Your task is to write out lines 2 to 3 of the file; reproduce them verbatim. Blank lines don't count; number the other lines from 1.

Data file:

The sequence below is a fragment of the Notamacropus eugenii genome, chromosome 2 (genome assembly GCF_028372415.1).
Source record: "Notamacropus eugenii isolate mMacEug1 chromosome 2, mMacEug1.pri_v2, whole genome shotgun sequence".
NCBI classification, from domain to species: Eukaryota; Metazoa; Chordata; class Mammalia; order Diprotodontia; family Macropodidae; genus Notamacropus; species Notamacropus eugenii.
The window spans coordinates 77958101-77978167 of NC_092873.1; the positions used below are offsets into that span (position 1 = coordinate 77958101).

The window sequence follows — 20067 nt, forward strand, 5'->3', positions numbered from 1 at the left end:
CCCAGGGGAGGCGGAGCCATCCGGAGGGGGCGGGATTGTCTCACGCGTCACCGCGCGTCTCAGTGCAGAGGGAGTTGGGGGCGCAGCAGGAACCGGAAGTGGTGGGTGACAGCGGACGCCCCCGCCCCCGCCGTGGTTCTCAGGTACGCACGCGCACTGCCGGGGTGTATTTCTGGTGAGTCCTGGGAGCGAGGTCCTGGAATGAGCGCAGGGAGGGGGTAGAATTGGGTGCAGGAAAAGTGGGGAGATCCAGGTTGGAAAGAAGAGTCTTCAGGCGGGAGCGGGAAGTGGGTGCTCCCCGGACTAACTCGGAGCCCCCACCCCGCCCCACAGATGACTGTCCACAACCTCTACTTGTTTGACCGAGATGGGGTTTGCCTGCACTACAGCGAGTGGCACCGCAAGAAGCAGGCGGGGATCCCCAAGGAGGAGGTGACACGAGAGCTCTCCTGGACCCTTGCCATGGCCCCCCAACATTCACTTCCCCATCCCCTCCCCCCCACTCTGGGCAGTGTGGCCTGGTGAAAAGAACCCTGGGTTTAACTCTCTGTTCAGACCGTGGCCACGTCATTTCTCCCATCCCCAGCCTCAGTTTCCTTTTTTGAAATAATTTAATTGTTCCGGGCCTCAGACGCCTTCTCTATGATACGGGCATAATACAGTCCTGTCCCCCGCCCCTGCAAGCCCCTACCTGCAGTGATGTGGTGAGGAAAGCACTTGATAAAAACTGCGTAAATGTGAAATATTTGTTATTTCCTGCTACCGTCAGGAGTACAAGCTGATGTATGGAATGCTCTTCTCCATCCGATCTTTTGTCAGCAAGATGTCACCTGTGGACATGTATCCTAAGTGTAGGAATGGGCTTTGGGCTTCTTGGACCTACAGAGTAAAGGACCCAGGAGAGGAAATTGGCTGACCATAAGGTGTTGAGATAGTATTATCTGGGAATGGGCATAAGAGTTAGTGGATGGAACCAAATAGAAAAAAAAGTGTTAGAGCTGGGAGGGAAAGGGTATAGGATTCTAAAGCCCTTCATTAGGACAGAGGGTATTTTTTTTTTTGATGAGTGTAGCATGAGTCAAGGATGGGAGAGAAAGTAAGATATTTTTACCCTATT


Source record: "Notamacropus eugenii isolate mMacEug1 chromosome 2, mMacEug1.pri_v2, whole genome shotgun sequence".
NCBI classification, from domain to species: Eukaryota; Metazoa; Chordata; class Mammalia; order Diprotodontia; family Macropodidae; genus Notamacropus; species Notamacropus eugenii.